South African petroleum products group Engen announced on Friday that it would shut the Engen Refinery and convert the site, located south of Durban, into an import terminal and product storage facility by the end of 2023.
Engen said the refinery-to-terminal (RTT) repurposing initiative was based on a strategic evaluation, which confirmed the refinery was no longer financially viable and determined that the investments required to upgrade it in line with evolving fuel quality and emissions regulations would be unaffordable.
MD and CEO Yusa’ Hassan said that, after modelling multiple scenarios, it emerged that the Engen refinery was not commercially viable in its current structure.
The RTT would involve “significant capital investments” to create a world-class import terminal and repurposed site by the third quarter of 2023. No capital-cost estimate for the RTT was immediately provided.
The investments, Engen said in a statement, would strengthen South Africa’s long-term security of fuel supply and contribute to lower road transport emissions and assist the country in meeting its greenhouse gas reduction targets.
Commissioned in 1954, the KwaZulu-Natal refinery is South Africa’s oldest and responsible for about 17% of the country’s fuel production. With a nameplate capacity of 120 000 bbls/d, Engen said it ranked as a low-capacity, medium-complexity facility with limited upgrading potential.
In 2020, the refinery was hit by both the Covid-19 pandemic and a fire, which forced the shutdown of the facility. The fire incident prompted some in the surrounding community to call for the refinery’s closure, but it was not immediately clear whether the residents would support the RTT plan.
“An added consideration for any upgrades is that the refinery sits on a restrictive plot size and is located within a residential area; of which both factors render a potential capacity modification unfeasible,” the company, which is majority-owned by Malaysia's Petronas, said.
The refinery’s long-term sustainability had been undermined by a challenging refining environment, characterised by a global supply surplus and depressed demand, which had resulted in low refining margins and had placed the Engen refinery in financial distress.
“Furthermore, unaffordable capital costs to meet future CF2 regulations compliance continue to be a challenge for the long-term sustainability of the refinery,” Hassan said, while also stressing that the decision was not taken lightly.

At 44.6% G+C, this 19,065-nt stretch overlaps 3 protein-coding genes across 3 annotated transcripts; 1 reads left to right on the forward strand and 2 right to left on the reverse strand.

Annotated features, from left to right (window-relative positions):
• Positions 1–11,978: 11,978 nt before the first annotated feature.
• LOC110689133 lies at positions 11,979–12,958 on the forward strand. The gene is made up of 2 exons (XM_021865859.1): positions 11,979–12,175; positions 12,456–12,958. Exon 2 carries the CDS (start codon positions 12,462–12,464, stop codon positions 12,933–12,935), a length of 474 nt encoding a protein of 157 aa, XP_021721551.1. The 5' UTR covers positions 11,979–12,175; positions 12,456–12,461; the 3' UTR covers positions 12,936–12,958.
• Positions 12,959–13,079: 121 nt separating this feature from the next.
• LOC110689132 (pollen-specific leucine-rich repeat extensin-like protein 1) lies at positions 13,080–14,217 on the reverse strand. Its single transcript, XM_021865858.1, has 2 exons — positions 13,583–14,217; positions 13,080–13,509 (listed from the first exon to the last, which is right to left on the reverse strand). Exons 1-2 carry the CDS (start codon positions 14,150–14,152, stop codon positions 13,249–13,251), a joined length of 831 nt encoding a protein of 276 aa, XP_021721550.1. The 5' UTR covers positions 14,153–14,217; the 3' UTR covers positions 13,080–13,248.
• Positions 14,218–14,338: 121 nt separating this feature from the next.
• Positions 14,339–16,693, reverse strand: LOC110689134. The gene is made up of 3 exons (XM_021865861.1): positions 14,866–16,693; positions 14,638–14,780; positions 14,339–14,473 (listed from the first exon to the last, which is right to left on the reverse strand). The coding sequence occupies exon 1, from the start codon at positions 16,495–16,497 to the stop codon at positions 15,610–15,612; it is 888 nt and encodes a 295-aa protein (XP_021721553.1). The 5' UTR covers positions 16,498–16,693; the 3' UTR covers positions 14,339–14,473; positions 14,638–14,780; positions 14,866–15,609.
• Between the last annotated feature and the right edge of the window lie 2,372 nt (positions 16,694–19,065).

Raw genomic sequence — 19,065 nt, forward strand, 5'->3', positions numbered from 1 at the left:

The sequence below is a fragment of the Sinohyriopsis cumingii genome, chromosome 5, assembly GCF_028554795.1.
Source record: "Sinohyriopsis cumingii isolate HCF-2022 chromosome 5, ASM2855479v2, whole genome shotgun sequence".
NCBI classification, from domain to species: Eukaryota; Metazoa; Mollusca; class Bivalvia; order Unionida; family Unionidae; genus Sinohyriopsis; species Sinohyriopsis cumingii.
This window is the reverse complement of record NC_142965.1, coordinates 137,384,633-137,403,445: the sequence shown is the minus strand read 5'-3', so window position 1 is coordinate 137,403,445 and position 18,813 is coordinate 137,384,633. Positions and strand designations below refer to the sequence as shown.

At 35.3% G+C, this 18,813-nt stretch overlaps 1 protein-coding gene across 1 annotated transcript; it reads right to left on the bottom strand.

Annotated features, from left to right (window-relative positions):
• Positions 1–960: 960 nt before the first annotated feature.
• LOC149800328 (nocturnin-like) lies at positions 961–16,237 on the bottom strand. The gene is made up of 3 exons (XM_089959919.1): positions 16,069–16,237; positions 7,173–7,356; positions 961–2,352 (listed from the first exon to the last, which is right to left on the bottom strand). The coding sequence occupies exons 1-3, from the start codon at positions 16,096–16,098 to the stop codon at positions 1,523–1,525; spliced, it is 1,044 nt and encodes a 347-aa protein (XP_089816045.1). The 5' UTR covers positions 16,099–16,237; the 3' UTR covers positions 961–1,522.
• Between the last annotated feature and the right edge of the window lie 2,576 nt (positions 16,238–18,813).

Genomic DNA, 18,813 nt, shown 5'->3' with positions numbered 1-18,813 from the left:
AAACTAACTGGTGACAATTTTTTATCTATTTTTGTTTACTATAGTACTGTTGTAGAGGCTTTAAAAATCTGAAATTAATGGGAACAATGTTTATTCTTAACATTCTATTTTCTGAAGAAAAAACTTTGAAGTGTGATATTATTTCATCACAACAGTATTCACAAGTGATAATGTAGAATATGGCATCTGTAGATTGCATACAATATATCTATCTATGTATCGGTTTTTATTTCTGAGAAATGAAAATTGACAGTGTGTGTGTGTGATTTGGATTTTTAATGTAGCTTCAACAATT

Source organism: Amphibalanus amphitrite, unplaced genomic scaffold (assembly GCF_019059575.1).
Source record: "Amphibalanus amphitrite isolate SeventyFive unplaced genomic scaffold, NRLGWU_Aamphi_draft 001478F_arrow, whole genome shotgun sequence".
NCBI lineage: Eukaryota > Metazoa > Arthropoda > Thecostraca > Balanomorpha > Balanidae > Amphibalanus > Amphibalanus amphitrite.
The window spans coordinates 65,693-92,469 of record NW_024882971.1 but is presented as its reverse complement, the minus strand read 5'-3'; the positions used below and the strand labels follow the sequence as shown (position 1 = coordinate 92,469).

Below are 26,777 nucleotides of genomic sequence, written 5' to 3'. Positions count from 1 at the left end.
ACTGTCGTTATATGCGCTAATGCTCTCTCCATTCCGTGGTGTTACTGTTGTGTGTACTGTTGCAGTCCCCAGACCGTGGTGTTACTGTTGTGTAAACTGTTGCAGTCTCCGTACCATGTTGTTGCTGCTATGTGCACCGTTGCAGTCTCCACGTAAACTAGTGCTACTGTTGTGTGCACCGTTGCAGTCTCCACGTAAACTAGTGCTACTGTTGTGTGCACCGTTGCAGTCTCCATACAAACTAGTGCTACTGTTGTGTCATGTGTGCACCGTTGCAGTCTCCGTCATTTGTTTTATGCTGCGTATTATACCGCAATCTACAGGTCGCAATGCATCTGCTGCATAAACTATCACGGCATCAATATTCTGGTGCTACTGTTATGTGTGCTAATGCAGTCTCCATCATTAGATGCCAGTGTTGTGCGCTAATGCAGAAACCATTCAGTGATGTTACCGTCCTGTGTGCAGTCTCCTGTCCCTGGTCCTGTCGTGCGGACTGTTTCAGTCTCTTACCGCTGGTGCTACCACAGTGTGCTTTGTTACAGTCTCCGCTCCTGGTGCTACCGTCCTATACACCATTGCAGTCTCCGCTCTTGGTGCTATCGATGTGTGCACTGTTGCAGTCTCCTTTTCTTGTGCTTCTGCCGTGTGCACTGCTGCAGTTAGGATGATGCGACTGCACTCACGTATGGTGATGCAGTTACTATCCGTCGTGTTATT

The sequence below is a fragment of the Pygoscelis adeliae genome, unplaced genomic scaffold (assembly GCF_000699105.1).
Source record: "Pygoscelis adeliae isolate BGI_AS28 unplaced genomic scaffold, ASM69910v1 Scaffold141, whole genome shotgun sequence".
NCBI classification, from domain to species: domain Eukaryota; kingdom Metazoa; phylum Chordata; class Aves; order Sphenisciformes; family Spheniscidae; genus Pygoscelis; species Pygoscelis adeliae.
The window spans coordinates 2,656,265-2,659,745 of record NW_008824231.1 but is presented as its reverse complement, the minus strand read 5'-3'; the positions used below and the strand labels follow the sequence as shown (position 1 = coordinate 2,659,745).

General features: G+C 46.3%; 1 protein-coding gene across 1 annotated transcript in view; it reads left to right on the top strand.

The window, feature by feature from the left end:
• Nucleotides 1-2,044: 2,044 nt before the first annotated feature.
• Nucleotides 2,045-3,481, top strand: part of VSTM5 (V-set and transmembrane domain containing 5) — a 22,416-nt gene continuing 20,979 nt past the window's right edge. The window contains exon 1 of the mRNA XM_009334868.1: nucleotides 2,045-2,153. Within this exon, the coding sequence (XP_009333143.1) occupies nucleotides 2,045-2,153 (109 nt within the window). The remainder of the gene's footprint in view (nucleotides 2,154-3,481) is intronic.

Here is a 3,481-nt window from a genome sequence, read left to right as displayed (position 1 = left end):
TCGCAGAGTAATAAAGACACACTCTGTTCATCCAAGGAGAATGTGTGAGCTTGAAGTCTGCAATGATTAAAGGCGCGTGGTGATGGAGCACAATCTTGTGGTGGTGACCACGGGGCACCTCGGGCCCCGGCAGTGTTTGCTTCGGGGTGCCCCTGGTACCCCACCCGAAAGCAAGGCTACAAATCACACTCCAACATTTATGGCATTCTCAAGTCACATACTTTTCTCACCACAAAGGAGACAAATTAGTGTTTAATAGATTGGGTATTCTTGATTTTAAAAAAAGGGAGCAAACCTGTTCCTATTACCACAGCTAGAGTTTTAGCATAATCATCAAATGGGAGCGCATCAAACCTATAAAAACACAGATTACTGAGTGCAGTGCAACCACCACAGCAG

The importation of Euro 5 specification fuels could also support the automotive industry, which had become increasingly frustrated by the fact that South Africa’s refineries were not able to produce fuel to the specifications required by new vehicles.
Engen reported that it had engaged extensively with government, particularly with the Department of Mineral Resources and Energy (DMRE) and the KwaZulu-Natal provincial government, on the future of the refinery in its strategic review process.
At the behest of the DMRE, an independent refinery viability study and an independent socioeconomic impact assessment were commissioned.
“The reports confirmed that the refinery is not financially viable and indicated relatively minor impact on overall gross domestic product and taxes, while identifying upside benefits such as better security of supply, trade balance improvements and positive environmental impact.”
Engen stressed that it had kept its employees abreast of developments and had also engaged with employees and union representatives.
“Our people are a priority during the RTT transition, and it is our firm intention to preserve as many roles as possible. We are initiating a re-skilling and retooling programme, as well as evaluating the potential for some employees to be redeployed to other parts of the Engen organisation,” Hassan said.